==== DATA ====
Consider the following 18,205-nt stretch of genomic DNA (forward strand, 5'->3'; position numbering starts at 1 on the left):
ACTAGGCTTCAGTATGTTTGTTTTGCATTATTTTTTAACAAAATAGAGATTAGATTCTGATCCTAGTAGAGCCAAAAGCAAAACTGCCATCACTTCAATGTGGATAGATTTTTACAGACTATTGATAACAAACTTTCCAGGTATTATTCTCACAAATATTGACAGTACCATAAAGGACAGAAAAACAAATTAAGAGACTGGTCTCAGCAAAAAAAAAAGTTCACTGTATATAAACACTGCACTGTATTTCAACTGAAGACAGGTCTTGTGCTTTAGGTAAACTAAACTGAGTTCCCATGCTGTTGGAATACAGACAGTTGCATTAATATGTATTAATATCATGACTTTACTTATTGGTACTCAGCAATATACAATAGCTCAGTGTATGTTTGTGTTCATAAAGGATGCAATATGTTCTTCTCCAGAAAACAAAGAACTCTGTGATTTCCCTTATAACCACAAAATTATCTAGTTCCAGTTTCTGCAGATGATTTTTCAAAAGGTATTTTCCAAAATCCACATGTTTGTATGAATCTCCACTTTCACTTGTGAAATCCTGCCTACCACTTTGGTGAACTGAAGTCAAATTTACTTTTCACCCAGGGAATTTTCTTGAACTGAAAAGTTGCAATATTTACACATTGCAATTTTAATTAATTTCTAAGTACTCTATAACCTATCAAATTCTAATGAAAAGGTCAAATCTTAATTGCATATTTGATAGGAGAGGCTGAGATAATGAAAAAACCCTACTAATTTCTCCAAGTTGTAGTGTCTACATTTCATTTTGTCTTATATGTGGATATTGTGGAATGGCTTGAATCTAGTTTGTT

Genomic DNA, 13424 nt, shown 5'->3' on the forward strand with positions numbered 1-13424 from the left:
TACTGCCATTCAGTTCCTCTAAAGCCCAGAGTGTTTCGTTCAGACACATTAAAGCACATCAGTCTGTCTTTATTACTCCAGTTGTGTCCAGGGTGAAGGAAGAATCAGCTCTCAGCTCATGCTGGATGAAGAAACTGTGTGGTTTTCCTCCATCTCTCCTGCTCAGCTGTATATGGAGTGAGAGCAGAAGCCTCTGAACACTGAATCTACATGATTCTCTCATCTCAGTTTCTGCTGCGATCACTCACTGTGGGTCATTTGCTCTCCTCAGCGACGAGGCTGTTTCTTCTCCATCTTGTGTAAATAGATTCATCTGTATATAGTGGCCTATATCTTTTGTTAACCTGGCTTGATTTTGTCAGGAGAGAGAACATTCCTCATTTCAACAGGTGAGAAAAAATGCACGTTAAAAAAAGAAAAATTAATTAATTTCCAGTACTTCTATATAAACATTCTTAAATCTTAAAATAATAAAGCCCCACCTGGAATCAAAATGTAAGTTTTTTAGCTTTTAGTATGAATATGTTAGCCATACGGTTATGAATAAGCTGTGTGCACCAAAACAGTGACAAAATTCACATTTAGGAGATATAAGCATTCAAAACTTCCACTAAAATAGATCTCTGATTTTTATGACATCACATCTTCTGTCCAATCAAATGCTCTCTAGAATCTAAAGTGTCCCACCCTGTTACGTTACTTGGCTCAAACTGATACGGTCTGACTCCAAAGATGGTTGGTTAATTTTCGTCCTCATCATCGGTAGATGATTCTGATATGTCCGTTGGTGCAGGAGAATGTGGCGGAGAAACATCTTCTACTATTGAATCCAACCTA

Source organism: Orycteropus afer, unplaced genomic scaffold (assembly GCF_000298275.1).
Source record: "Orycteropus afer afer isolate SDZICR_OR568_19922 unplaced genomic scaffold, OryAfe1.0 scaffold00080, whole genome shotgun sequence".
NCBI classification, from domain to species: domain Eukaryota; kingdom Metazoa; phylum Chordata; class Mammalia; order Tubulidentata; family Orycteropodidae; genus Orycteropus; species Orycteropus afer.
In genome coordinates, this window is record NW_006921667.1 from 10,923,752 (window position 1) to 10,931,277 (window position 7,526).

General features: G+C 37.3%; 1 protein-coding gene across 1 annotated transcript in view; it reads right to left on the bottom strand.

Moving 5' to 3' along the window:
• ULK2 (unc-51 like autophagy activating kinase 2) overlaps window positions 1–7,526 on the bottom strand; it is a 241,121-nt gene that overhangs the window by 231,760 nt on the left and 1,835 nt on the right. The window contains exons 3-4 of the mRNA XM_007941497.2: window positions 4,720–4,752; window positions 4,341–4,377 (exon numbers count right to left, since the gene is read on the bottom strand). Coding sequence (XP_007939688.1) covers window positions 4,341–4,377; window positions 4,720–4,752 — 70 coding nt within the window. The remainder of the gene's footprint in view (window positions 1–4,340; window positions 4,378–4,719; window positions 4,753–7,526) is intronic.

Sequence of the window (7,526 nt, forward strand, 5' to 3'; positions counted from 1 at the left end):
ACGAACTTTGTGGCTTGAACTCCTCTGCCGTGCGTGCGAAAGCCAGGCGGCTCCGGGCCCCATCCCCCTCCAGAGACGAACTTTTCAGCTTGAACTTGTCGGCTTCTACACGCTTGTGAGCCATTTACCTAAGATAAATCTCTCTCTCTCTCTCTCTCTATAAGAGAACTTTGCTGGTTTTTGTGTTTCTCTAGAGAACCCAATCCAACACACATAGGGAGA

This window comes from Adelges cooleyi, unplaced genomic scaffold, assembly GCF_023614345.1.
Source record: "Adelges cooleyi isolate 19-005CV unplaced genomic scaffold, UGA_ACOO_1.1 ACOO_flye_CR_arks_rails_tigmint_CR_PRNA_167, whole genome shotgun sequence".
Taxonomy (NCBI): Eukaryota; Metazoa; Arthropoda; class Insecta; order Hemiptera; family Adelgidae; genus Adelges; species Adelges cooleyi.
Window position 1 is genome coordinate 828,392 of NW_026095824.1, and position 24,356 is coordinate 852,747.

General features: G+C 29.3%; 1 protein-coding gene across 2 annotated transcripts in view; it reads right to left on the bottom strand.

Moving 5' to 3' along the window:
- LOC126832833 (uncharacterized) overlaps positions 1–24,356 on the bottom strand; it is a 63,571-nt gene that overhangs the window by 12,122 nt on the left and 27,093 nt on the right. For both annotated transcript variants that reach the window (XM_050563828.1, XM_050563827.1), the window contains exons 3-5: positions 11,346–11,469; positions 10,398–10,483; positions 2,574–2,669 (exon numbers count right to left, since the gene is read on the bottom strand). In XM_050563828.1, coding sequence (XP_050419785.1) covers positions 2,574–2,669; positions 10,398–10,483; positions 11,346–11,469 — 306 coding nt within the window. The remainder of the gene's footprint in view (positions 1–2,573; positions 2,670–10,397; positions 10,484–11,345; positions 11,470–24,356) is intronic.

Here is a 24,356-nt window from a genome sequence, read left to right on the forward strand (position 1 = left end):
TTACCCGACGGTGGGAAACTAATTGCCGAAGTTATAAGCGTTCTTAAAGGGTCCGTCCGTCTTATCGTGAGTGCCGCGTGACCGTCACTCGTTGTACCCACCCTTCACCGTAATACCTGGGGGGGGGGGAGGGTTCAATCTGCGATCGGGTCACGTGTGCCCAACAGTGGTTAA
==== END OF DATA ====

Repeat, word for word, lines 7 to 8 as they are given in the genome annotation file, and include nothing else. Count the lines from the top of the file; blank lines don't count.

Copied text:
NCBI classification, from domain to species: domain Eukaryota; kingdom Metazoa; phylum Chordata; class Mammalia; order Tubulidentata; family Orycteropodidae; genus Orycteropus; species Orycteropus afer.
In genome coordinates, this window is record NW_006921667.1 from 10,923,752 (window position 1) to 10,931,277 (window position 7,526).